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What can tirelessly do the work of thousands of employees without complaining and never take time off?

No, this isn’t the start of a bad joke – it’s a reality for enterprises across the globe who deploy robotic process automation.

RPA, as its casually referred to, mimics mouse clicks and keystrokes to automate repetitive, office-like work. Able to automate tasks in any environment, regardless of the existing software platform, RPA is available to any industry and thrives in all environments, especially those who already operate on OnBase and want to take their automation a step further.

We couldn’t have picked a timelier guest to walk us through an overview of RPA and the types of applications that qualify as good candidates. Tim Tallaksen, Director of Intelligent Process Automation at Hyland Software, joins us for a well-rounded conversation about what robotic process automation is, how its currently supporting businesses amidst the pandemic, and how Hyland’s recent acquisition of a world-class RPA developer is allowing current OnBase customers to quickly deploy huge bot farms to automate the work of thousands of staff – easily extending the value of their digital workflow.

Read Transcript

Steve Glisky:

Welcome to the Paperless Productivity Podcast, where we have experts give you the insights, know-how and resources to help you transform your workplace from paper to digital while making your work life better at the same time.

Vince Hanson:

Thanks for joining us. My name is Vince Hansen and I’m the Vice-President of our Sales and Marketing operations here at ImageSoft. I’ll be your host for today’s podcast. I’m excited for this hot topic and our guest from Hyland Software, the makers of OnBase.

Vince Hanson:

Today’s session is going to be to discuss the Robotic Process Automation space, or what is commonly referred to as RPA. The Hyland team has ventured into expanding their OnBase solution in a big way, utilizing proven RPA technology that has been deployed worldwide, including enterprise level deployments with over a thousand bots, automating hundreds of processes.

Vince Hanson:

This is an amazing opportunity for all of our current OnBase customers to further extend their current workflow solutions and find new ways to automate processes for continuous improvement. Anyone in any industry can take advantage of RPA and the ability to automate tasks in any environment, regardless of the software platform they’re currently on. Without further ado, I’d like to introduce Tim Tallaksen, who is the Director of Intelligent Process Automation at Hyland Software. Tim is going to give us a great overview about RPA, talk about Hyland’s new offering and educate all of us on the types of applications that are good candidates for this technology. Thanks for joining me, Tim, and welcome.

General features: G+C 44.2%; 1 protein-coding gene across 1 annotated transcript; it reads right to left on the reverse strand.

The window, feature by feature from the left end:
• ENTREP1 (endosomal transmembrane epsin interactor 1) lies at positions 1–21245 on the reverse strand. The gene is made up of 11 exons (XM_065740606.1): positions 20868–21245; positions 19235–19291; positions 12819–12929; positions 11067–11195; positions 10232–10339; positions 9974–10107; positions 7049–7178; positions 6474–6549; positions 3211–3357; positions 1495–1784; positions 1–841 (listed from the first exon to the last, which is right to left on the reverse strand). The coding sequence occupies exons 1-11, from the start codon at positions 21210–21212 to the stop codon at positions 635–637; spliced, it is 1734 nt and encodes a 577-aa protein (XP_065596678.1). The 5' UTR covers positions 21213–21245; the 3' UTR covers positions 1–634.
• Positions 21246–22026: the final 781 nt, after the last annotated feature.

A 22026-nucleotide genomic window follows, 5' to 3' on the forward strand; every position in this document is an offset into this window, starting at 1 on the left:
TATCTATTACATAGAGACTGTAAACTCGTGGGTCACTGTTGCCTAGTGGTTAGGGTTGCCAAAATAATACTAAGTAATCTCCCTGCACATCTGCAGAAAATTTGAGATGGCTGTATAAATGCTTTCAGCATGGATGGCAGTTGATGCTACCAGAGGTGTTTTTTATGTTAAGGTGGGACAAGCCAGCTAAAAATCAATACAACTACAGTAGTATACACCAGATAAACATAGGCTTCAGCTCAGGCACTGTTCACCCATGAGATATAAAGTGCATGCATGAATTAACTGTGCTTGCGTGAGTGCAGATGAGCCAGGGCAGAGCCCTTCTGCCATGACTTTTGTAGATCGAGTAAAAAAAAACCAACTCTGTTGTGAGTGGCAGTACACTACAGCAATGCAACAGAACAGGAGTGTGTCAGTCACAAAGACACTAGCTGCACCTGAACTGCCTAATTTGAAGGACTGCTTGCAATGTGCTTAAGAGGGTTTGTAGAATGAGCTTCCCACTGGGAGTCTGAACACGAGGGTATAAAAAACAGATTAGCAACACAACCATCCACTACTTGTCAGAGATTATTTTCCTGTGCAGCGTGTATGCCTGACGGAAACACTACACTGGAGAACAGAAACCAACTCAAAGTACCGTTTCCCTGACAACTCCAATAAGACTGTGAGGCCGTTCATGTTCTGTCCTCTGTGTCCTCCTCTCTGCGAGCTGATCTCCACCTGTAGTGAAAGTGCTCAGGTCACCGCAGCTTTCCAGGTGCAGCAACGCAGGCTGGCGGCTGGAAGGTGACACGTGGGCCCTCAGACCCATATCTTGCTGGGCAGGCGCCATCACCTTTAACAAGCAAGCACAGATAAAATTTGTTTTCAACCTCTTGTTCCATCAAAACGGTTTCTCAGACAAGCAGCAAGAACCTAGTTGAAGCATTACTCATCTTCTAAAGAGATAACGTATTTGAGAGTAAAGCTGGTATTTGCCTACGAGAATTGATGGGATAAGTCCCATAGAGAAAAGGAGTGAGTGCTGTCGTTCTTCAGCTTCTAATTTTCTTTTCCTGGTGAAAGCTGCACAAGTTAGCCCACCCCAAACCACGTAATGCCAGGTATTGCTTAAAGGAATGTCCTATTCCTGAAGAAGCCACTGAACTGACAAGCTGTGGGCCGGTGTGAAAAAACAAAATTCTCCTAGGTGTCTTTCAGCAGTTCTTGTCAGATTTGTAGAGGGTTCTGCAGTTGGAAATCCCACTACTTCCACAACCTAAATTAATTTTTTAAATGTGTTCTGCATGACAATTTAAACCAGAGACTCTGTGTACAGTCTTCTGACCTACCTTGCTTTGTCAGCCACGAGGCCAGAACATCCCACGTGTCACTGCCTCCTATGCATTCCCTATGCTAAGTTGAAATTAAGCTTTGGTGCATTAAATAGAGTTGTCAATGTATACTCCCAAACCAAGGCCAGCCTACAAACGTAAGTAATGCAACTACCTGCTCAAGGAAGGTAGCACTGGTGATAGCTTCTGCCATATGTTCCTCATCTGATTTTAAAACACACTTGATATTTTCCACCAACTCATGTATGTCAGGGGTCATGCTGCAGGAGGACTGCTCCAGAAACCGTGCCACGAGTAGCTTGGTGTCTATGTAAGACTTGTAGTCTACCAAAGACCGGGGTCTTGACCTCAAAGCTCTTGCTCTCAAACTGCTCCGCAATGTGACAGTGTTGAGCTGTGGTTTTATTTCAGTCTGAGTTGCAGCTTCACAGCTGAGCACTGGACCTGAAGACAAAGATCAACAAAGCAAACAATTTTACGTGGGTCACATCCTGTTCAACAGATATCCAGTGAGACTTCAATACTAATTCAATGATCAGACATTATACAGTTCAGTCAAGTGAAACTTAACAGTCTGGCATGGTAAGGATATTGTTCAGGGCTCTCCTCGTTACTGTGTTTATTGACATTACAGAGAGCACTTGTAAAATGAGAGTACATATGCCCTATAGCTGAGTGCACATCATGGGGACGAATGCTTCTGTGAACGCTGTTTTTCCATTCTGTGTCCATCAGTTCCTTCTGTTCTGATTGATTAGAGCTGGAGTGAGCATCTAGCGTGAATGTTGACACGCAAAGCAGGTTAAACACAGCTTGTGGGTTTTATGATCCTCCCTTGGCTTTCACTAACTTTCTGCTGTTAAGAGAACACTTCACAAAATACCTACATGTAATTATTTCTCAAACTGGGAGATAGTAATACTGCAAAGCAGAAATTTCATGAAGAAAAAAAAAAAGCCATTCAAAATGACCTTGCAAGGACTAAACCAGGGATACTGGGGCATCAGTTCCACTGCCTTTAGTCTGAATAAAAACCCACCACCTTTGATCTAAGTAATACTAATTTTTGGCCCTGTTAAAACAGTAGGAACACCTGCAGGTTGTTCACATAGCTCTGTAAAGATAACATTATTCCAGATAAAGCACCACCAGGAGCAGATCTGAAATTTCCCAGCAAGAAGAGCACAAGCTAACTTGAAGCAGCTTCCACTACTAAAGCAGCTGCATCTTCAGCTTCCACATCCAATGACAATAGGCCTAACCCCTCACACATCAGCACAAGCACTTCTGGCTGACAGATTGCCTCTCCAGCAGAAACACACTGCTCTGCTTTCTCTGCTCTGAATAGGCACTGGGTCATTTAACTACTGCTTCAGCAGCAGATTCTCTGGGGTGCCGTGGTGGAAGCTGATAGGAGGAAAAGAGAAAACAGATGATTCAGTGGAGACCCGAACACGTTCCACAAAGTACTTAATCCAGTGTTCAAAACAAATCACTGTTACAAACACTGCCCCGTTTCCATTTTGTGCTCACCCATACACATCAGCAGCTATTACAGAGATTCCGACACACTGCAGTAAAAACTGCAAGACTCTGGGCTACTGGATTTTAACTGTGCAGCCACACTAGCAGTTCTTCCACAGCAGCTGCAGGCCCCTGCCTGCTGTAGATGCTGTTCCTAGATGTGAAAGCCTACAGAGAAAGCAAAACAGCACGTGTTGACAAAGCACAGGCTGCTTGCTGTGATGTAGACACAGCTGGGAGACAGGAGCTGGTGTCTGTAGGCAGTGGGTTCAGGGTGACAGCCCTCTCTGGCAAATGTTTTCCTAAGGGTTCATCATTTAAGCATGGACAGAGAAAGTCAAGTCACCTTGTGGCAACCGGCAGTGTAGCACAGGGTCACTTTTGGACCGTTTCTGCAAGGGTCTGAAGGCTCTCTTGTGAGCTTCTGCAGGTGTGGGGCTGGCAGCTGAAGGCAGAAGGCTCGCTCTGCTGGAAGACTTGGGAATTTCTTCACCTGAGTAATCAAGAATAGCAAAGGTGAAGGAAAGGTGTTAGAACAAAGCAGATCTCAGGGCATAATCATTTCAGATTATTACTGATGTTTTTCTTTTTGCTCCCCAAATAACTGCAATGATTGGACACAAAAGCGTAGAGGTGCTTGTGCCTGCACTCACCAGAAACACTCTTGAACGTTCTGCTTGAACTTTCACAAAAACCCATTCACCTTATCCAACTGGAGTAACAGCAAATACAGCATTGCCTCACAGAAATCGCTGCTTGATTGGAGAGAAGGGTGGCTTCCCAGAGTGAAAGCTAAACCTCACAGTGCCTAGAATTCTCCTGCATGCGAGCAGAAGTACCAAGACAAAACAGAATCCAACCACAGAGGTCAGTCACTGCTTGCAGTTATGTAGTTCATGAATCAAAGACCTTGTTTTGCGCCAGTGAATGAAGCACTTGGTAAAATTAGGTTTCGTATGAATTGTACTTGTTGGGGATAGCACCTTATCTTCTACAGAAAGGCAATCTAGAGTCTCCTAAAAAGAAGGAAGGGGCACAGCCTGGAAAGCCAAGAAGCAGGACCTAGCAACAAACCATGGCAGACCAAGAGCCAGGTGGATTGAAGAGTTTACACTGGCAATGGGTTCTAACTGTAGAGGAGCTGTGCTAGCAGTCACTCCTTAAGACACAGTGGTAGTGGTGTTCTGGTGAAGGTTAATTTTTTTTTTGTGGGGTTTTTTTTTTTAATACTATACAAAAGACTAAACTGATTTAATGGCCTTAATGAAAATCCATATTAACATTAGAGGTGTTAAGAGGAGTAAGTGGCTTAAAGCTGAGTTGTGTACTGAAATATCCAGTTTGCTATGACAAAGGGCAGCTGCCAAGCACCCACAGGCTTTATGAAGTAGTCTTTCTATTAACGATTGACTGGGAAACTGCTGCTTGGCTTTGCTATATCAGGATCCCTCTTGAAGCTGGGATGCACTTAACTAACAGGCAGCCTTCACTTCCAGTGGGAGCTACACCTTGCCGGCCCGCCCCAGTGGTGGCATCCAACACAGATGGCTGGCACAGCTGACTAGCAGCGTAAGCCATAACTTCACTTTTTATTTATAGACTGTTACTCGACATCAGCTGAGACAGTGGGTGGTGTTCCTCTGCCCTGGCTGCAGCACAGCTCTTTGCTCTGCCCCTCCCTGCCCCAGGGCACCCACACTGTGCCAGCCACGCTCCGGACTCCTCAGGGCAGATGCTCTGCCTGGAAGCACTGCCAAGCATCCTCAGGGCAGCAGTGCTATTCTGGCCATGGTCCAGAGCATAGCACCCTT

Tim Tallaksen:

Hey, Vince, it’s good to chat with you. Thank you.

Vince Hanson:

Great, great. So Tim, maybe for our audience today, you could just start with maybe telling us a little bit about what exactly is Robotic Process Automation? How does somebody go about understanding what this new technology means for them?

Tim Tallaksen:

It’s a great place to start. It’s a good question. And it’s going to be interesting to do this on a podcast, because I often go right to the software and want to show somebody how it works, but this’ll be an interesting way to go about it. So if you’re thinking about RPA, Robotic Process Automation, think about it this way. Really what the software does is emulate keystrokes and mouse clicks. So those things that a person would do. If you’re sitting down at a PC and it’s your job to work with an application or work with multiple applications, and you’re responsible for moving data from one to the other or making a decision in system A and recording that decision in system B, very typical kind of office work. Those processes are good candidates to be automated with RPA software.

Tim Tallaksen:

It’s kind of a high level example of it, but it’s the most common use case. And it’s what people often start with, which is, looking at a business process that involves multiple systems, typically has a good number of users doing it at a very high volume, so it’s really cost-effective, right? You don’t want to automate something that takes somebody 10 minutes a day to do. There’s not a lot of ROI there. But if you’ve got a group of folks that are repetitively doing a decision based process between systems, that’s a good candidate to automate with RPA software.

Vince Hanson:

That’s great. That’s great. So maybe you could tell us just a little bit about how Hyland RPA came about and how you guys have gotten started with this new offering and technology.

Tim Tallaksen:

Yeah, so it’s one of those sort of like overnight success stories, right? We’ve been at this for multiple years, but made a big bang when we pulled off an acquisition of a company called Another Monday. Just to roll back the clock, we had some internal efforts to create some software that would be RPA like, we called it Task Automator. So we had a lot of education and learning internally over the last several years, doing some product development, extending some capabilities of our current feature set. We then looked at the market and said, “Wow, this is really rapidly moving. It’s going to take an awful long time for us to catch up with where the technology has been going.” So we really contemplated a partnership and looked at partnering up with some RPA vendors, but also realized that might not be the best thing for our customers, because our customers have already automated many of their business processes using OnBase, using some of the other products that we have under the Hyland brand.

Tim Tallaksen: